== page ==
Pushing Income Tax Elimination Uphill
In Greek mythology, Sisyphus was doomed to an eternity of pushing a boulder uphill. Modern proponents of state-based tax reform can relate. A failed experiment in Kansas has served as a cautionary tale for legislators considering changes to the tax code.
Only Kansas’ hill is a mirage—an obstacle of misperception, not of substance. In 2012, the state began implementing aggressive income tax cuts. Between 2012 and the 2017 repeal of Kansas’ tax cuts, the state enjoyed record-high private sector employment, with a job-growth ranking among states that improved ten spots after cutting taxes. The state also broke the record for new business start-ups in 2012, 2013, 2014, and again, in 2016.
Kansas reminds us of two things. First, the size of the government’s coffers and the wellbeing of a state’s people are not the same thing. Second, there are two sides of the fiscal coin. The year the state implemented cuts, it increased state spending by $432 million. Tax revenue continued to climb after the cuts, just not as quickly as legislators could spend.
House Bill 1439, passed out of the Mississippi House of Representatives, would eliminate Mississippi’s income tax gradually. It seeks to crest the Kansas hill by providing a path to maintain state revenue, with reasonable limits on spending growth. Unfortunately, thoughtful approaches are often complex approaches, not easily understood and easily misrepresented.
In 2022, HB 1439 would implement a substantial increase in the tax exemption available to Mississippi’s workers, such that an individual earning $47,700, or a married couple earning $95,400, would pay no state income taxes. This would mean thousands of dollars kept in the pockets of Mississippi workers to spend on their families, in their communities, and in growing their businesses.
Distinct from Kansas’ law, the bill would offset loss in income tax revenue with a shift toward consumption taxes and a broadening of the tax base. As revenue increased in subsequent years, HB 1439 would gradually increase the income tax exemption available until the state income tax was repealed in its entirety.
Complete elimination has been projected by year ten. The projection hinges, in large part, on another important feature of the legislation—a strong fiscal rule that restricts growth in government spending to 1.5 percent annually.
HB 1439 seeks to thread a narrow needle. On one hand, by implementing offsets and revenue requirements, it provides a rebuttal to critics who warn that tax changes would negatively impact the ability of government to provide for core functions. On the other, it implements limits on government spending that would be among the best in the country, while providing a long-term net tax reduction.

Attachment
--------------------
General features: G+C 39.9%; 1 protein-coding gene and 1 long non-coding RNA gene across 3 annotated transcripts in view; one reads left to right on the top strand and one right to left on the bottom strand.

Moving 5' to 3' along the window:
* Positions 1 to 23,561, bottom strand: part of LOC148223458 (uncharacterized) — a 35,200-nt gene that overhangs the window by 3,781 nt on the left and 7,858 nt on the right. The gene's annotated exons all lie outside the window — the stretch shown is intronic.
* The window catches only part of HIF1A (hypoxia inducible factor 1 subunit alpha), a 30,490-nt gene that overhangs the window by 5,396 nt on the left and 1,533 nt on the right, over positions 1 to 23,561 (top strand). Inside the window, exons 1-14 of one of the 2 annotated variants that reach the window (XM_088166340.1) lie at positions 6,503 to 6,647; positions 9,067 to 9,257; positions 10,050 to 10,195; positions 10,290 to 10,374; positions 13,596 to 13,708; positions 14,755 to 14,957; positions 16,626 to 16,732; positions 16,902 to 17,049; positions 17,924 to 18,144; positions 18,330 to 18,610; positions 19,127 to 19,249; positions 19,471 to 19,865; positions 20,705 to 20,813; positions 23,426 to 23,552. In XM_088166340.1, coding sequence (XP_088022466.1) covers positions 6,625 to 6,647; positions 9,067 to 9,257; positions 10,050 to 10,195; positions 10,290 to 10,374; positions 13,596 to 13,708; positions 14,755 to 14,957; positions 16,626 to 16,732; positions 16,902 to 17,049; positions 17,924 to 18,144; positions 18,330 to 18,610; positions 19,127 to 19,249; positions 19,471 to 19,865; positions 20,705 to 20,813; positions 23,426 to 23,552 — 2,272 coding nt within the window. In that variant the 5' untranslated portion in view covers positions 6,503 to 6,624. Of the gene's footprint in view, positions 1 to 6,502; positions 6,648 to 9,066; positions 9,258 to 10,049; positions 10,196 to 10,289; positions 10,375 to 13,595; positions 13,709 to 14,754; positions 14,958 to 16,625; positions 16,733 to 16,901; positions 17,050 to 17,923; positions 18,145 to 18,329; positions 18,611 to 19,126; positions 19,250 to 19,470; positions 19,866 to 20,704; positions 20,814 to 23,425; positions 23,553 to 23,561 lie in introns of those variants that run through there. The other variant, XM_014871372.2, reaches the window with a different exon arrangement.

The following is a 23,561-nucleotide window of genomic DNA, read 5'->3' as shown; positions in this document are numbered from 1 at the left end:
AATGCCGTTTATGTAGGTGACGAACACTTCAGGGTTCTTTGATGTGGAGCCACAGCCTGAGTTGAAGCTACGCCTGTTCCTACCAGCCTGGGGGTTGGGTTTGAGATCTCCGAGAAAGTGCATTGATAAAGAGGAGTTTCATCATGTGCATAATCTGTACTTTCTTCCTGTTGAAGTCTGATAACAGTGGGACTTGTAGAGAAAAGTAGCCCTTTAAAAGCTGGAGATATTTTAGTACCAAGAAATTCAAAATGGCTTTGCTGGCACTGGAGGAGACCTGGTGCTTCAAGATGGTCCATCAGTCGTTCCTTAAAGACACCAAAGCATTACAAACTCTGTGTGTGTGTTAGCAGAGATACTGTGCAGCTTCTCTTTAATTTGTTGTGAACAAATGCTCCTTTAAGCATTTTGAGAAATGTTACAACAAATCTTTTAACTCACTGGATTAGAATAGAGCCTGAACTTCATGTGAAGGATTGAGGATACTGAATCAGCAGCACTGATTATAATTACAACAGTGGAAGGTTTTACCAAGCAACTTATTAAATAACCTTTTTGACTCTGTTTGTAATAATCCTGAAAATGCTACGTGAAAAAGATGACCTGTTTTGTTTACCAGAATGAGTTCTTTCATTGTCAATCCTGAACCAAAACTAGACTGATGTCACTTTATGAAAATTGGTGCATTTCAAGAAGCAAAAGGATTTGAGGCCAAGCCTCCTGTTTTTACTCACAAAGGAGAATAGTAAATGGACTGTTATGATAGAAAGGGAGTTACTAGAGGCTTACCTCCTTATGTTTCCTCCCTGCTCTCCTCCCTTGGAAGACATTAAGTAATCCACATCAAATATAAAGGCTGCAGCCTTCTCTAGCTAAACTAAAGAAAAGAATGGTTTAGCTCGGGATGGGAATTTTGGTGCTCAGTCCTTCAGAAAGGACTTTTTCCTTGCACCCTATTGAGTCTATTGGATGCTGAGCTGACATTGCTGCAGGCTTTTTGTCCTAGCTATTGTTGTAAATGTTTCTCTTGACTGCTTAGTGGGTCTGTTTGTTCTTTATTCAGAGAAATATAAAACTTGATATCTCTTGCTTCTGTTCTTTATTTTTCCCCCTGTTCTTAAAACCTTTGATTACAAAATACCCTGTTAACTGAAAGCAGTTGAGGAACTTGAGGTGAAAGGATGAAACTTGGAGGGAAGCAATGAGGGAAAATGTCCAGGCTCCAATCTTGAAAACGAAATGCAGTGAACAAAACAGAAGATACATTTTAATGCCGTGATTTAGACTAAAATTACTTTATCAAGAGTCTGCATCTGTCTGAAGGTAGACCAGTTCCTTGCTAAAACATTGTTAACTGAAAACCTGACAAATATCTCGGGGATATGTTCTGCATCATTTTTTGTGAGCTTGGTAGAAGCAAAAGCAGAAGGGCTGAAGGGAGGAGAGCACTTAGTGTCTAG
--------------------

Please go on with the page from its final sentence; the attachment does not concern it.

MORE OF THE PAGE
But is the juice worth the complicated squeeze? Answering that question requires some honesty. Mississippi’s tax revenue has climbed by nearly a third over the last decade. As a percentage of our economy, we have the 17thhighest tax burden in the nation.
In the meantime, Mississippi households have the lowest median incomes in America, with a negative growth rate over the last decade when adjusted for inflation. Our economic and population growth have been equally stagnant, while we have the second-lowest labor force participation rate in the country.
Eliminating the income tax is not a magic bullet, but it is an important step beyond the status quo. Nine other states already operate without an income tax. Those nine states have tax burdens that are roughly half of Mississippi’s while experiencing far greater growth in state revenue. How? Their populations and their economies are growing leaps and bounds over not only Mississippi, but the nation, with more than double the national population growth average and economic growth 36 percent above national average.
In a recent report released by Empower Mississippi, Jorge Barro, a Ph.D. economist at the Baker Institute at Rice University, studied the potential effects of income tax elimination in Mississippi. Dr. Barro found that if done properly, the elimination of the income tax—even if offset by some upward adjustment in consumption taxes—would materially aid Mississippi, increasing productivity, income levels, economic growth, and housing values. Through empirical research, he also determined a likely positive effect on population growth.
In the coming weeks, there will be legitimate debate to ensure the form of the legislation maximizes impact. That’s good. There will be detractors, who are motivated by political, ideological, or self-interest. That’s to be expected. But if conservatives can keep their eyes on the prize, we can push the boulder over the hill and set a new example of what good tax reform looks like, right here in Mississippi.
This column appeared in the Daily Journal on February 28, 2021.